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Cold Blooded vs. Warm Blooded Horses

In 1492, knights and soldiers from all over Europe joined in the fight to drive Moors out of Spain. The Spanish monarchy insisted that, before Columbus could begin his voyage, the Moors must be removed. The Moors had dominated Spain for centuries, but their Islamic customs and religion were never totally accepted.

This tableau represents the encounter of a knight and a Moor, perhaps during the Battle of Grenada, the decisive battle in the expulsion of the Moors from the Iberian Peninsula. The two used distinctly different fighting styles as well as types of horses. The knight is mounted on a cold blooded European horse, while the Moor rides a warm blooded horse typical of the Arab and Barb horses used by the Moors. There is no temperature difference in the blood of warm or cold blooded horses. Other terms used to describe them are light and heavy horses. Horses descended from the smaller Arabian or Barb, horses of the desert, are referred to as “warm blooded,” while heavier, draft-type, horses associated with colder climes of Northern Europe as “cold blooded.” While the added weight of the knight’s mount provided extra leverage for his lance, the Arabian-type horse was good for quick turns and endurance, and often allowed the Moor to out maneuver the knight’s slower horse.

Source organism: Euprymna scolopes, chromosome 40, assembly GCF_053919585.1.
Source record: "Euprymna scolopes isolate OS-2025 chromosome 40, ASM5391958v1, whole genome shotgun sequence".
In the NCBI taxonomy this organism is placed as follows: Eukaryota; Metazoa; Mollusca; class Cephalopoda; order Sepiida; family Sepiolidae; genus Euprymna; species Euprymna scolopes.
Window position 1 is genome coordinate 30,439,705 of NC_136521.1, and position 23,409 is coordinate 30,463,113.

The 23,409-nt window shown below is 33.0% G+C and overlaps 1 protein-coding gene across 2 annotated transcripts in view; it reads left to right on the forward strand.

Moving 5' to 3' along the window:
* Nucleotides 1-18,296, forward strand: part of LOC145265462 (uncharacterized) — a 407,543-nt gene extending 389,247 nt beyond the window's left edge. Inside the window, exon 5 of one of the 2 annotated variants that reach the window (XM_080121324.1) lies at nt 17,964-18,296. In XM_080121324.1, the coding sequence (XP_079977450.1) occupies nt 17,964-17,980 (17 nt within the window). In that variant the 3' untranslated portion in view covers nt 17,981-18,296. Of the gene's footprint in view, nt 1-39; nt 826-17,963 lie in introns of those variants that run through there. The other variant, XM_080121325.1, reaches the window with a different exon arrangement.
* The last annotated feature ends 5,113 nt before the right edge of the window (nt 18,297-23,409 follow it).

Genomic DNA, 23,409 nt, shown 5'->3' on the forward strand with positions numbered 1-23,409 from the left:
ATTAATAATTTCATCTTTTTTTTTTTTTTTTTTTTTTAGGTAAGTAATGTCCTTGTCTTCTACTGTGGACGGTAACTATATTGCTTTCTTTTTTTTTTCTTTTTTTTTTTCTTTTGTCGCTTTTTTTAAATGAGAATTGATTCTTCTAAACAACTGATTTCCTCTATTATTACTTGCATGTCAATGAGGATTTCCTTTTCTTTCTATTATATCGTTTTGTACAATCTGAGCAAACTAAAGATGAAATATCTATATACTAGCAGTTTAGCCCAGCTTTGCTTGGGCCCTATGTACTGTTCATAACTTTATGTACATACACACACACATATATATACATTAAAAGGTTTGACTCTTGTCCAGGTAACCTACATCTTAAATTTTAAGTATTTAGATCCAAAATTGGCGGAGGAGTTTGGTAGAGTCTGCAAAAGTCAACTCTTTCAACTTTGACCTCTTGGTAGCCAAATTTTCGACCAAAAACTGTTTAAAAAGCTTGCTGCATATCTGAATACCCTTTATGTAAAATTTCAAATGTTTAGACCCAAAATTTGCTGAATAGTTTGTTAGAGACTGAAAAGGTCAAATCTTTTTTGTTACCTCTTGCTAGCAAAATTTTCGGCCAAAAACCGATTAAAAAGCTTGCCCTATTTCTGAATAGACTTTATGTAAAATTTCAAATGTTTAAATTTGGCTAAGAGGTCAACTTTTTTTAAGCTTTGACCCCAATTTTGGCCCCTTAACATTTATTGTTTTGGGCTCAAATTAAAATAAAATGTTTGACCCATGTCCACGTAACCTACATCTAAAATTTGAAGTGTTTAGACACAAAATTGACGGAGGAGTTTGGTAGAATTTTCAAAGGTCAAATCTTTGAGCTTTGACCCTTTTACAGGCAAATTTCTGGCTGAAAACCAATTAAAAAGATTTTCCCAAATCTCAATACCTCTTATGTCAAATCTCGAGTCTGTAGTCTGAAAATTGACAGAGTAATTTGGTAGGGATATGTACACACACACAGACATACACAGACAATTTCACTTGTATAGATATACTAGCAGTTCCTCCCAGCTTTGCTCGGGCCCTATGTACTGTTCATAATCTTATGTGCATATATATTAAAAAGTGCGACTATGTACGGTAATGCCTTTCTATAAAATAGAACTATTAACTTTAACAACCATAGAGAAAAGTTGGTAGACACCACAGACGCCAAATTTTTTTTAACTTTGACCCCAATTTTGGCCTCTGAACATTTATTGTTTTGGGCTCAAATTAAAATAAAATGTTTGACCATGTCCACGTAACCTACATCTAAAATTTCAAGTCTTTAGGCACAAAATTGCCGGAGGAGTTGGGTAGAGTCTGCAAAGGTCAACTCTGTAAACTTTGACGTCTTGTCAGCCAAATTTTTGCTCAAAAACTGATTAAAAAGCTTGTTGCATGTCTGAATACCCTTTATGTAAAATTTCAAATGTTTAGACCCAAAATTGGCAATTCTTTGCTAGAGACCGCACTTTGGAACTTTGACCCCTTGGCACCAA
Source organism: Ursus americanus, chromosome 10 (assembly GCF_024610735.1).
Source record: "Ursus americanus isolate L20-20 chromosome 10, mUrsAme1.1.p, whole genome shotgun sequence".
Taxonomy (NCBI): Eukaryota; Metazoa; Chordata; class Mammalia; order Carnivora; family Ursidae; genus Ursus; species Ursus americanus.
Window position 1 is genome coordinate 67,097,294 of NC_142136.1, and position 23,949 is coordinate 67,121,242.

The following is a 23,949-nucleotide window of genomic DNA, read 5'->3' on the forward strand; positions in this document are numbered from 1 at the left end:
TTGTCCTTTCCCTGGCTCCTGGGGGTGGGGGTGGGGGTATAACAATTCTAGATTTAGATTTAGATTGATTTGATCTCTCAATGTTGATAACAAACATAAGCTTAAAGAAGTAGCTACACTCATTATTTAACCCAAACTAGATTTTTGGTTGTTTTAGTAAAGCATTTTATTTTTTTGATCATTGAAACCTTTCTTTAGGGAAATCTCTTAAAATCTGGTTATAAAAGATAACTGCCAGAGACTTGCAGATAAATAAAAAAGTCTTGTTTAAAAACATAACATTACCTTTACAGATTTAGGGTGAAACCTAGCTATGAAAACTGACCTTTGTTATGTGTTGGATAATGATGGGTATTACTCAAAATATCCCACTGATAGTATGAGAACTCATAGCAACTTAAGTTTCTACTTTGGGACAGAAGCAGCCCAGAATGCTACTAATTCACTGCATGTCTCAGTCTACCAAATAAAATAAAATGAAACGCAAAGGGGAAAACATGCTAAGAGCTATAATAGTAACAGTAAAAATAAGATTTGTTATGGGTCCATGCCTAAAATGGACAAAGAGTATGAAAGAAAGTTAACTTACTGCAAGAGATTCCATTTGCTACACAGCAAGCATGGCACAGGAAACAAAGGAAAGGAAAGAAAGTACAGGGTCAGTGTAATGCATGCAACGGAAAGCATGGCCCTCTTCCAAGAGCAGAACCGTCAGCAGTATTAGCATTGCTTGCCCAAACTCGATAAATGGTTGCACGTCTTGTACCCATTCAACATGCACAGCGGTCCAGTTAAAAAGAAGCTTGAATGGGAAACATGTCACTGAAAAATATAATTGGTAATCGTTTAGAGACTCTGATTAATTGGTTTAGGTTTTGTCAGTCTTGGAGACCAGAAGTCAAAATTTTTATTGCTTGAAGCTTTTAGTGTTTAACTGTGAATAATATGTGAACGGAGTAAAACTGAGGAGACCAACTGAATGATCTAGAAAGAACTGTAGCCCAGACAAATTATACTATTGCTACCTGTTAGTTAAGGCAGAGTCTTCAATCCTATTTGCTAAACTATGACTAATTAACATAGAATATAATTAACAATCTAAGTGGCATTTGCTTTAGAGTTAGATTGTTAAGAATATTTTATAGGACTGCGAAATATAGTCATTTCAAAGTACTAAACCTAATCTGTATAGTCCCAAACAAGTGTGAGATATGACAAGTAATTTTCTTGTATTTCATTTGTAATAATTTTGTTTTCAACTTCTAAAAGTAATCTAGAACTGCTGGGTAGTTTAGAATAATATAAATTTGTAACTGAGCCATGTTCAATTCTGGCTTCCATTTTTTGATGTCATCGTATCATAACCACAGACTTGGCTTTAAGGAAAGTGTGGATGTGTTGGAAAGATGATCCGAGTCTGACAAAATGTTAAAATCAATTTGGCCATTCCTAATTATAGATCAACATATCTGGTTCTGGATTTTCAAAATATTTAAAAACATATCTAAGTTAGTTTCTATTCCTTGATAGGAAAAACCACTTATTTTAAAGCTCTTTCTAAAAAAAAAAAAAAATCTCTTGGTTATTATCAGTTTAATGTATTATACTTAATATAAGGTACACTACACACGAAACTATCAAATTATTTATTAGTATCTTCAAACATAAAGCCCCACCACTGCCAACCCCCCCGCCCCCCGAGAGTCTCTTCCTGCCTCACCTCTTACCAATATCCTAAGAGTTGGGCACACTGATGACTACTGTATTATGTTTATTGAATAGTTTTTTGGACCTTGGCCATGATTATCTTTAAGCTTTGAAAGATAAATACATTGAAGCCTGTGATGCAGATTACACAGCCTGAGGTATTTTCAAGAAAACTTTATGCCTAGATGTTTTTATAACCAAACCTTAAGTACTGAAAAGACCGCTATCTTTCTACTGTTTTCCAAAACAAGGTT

For many years it was thought that the Moors had brought horses with them when they came to Spain. Now it appears that while some Barb-type horse must surely have been introduced by the Moors, the majority of their horse came from indigenous stock already on the Iberian Peninsula